We would also note that scholars who advise your government and who are affiliated in other ways with your state-controlled institutions are not impartial. Such so-called “scholars” work to serve the agenda of historical and moral obfuscation when they advise you and the Turkish Parliament on how to deny the Armenian Genocide. In preventing a conference on the Armenian Genocide from taking place at Bogacizi University in Istanbul on May 25, your government revealed its aversion to academic and intellectual freedom—a fundamental condition of democratic society.
We believe that it is clearly in the interest of the Turkish people and their future as a proud and equal participants in international, democratic discourse to acknowledge the responsibility of a previous government for the genocide of the Armenian people, just as the German government and people have done in the case of the Holocaust.
Approved Unanimously at the Sixth biennial meeting of
THE INTERNATIONAL ASSOCIATION OF GENOCIDE SCHOLARS (IAGS)
June 7, 2005, Boca Raton, Florida
Like the Nazis, the Turks created extermination, concentration, and deportation camps for the Armenian population.
Listen to the chilling story of Araxie Barsamian, a survivor of the Armenian Genocide. She recalls how Turkish militias systematically executed all the men in her village, then sent the women and children on a death march through the Syrian Desert.
Although cameras were rare when the genocide took place a century ago, some photographs were taken and preserved.
Henry Morgenthau, US Ambassador to the Ottoman Empire from 1913 to 1916, witnessed the Armenian Genocide firsthand, and detailed the horrors he saw in his memoir. Speaking of the following photo, he wrote
Scenes like this were common all over the Armenian provinces, in the spring and summer months of 1915. Death in its several forms—massacre, starvation, exhaustion—destroyed the larger part of the refugees. The Turkish policy was that of extermination under the guise of deportation.
Delusional Denial Still Persists
While many countries recognize the Armenian Genocide—and while some, such as France, have gone so far as to consider making it illegal to deny the genocide (as the EU has done vis-à-vis the Nazi Holocaust)—some still refuse to take a stance, or even outright deny it altogether.
In spite of this overwhelming international consensus, even on its centennial, some of the world’s leading governments continue to deny that the Armenian Genocide was a genocide. That Turkey claims Armenians were not subjected to genocide, although immoral and unacceptable, may perhaps be expected. But Turkey is not alone. Even the US government joins in this despicable denial, refusing to acknowledge the crime against humanity. For seven years in a row, Obama reneged on his promise to recognize it.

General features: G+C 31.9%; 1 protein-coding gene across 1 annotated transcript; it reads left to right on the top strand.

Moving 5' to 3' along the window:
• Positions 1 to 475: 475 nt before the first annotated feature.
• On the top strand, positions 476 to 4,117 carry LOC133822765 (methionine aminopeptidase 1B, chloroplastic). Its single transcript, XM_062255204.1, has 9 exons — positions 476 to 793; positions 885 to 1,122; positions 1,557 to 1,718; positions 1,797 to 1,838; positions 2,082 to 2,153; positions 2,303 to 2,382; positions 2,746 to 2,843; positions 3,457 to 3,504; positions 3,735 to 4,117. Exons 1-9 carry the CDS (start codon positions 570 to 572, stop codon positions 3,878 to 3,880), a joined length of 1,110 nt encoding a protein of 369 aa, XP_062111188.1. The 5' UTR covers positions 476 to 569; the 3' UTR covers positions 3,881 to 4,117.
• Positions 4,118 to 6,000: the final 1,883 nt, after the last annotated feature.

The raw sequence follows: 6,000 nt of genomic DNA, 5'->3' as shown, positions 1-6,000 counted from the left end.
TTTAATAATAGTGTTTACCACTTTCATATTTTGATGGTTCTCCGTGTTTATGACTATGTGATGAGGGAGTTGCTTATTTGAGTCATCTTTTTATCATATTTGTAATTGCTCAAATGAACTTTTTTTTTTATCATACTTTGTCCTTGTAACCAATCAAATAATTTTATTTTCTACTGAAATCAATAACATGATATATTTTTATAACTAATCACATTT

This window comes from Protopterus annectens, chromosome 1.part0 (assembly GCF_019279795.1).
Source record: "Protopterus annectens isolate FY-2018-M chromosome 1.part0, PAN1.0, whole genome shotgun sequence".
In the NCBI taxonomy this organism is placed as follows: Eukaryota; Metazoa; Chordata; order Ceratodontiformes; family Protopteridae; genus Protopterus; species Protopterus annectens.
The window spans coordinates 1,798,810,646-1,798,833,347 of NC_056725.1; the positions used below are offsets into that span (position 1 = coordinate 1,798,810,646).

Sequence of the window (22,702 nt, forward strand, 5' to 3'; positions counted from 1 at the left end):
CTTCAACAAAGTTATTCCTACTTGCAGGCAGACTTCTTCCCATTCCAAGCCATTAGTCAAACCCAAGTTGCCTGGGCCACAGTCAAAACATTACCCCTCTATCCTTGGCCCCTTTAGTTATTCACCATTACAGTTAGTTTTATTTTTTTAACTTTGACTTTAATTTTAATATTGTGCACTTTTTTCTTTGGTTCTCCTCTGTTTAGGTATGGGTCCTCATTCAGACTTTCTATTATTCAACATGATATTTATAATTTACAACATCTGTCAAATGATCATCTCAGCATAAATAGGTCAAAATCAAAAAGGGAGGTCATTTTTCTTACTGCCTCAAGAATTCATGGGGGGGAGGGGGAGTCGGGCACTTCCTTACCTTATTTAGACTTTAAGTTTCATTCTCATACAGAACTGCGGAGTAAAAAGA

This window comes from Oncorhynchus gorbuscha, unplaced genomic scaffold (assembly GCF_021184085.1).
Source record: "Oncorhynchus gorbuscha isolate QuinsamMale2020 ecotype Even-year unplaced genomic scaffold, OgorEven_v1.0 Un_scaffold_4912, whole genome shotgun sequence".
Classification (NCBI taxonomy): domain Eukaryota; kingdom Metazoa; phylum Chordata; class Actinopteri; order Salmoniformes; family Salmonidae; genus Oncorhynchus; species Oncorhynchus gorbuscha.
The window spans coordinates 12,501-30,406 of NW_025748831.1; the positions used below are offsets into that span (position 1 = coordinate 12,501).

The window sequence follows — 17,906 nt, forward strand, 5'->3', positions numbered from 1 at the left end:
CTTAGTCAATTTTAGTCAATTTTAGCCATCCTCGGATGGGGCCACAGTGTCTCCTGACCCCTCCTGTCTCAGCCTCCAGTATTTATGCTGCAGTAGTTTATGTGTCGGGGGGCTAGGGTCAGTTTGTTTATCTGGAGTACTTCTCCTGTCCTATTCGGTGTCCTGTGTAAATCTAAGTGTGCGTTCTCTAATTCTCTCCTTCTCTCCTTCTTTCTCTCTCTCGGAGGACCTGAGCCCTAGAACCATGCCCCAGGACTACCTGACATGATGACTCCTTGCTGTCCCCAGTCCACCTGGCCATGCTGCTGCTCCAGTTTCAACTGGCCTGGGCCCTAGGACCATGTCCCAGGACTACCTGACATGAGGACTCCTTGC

The fact of the matter is that Turkish, US, and other governments that deny the Armenian Genocide are just as delusional, immoral, and deranged as Holocaust deniers. “Scholars” and other contemptible charlatans who claim that the Holocaust was a hoax are laughed out of Academia—as they should be. Armenian Genocide deniers should be subjected to equally harsh censure.
Just as there is a tiny handful of “scientists” who claim climate change is not anthropogenic (i.e., caused by humans)—or who even deny global warming altogether—there is a modicum of “scholars” who insist the Armenian genocide was not a genocide. They are on the absolute fringes of their fields and respected by almost none of their peers. Their voices are amplified by the powerful interests that support them, be it the Koch Brothers and fossil fuel corporations in the case of climate change deniers or the Turkish government in the case of Armenian Genocide deniers, but they should be given no credence.
On the centennial, Armenian Genocide deniers took to Twitter with the preposterous hashtag #ArmenianGenocideIsAnImperialistLie. This particular strand of genocide deniers insists that the Turks’ systematic mass murder of the Armenians is a myth created by Western imperialist powers in order to cover up their own genocidal crimes.
Vile hashtags such as this serve as a reminder that “anti-imperialists” are not necessarily progressive. “Anti-imperialist,” on its own, is no longer a useful political category, for it has been co-opted by the far-right. Today, many neo-fascists and ultranationalists claim to be “anti-imperialist.”
This is not to deny the extreme evils of which Western imperialist powers are guilty. Yet covering up crimes against humanity committed by so-called Third World nations by pointing to obscene crimes carried out by Western capitalist nations is in itself a form of great inhumanity. This is morally unacceptable; this is politically disastrous; this is the behavior of Stalinists.
One must be diligent in opposing all crimes against humanity committed by all countries.
And one must too, of course, be committed to the pursuit of the truth. For, ultimately, recognizing the Armenian Genocide is not just about the pursuit of justice for its survivors, the Armenians. Achieving justice is certainly an important and necessary goal. Yet, even beyond this, recognizing the Armenian Genocide is a matter of accepting basic, fundamental facts about human history. Ignoring it is hence not just immoral; it is also delusional.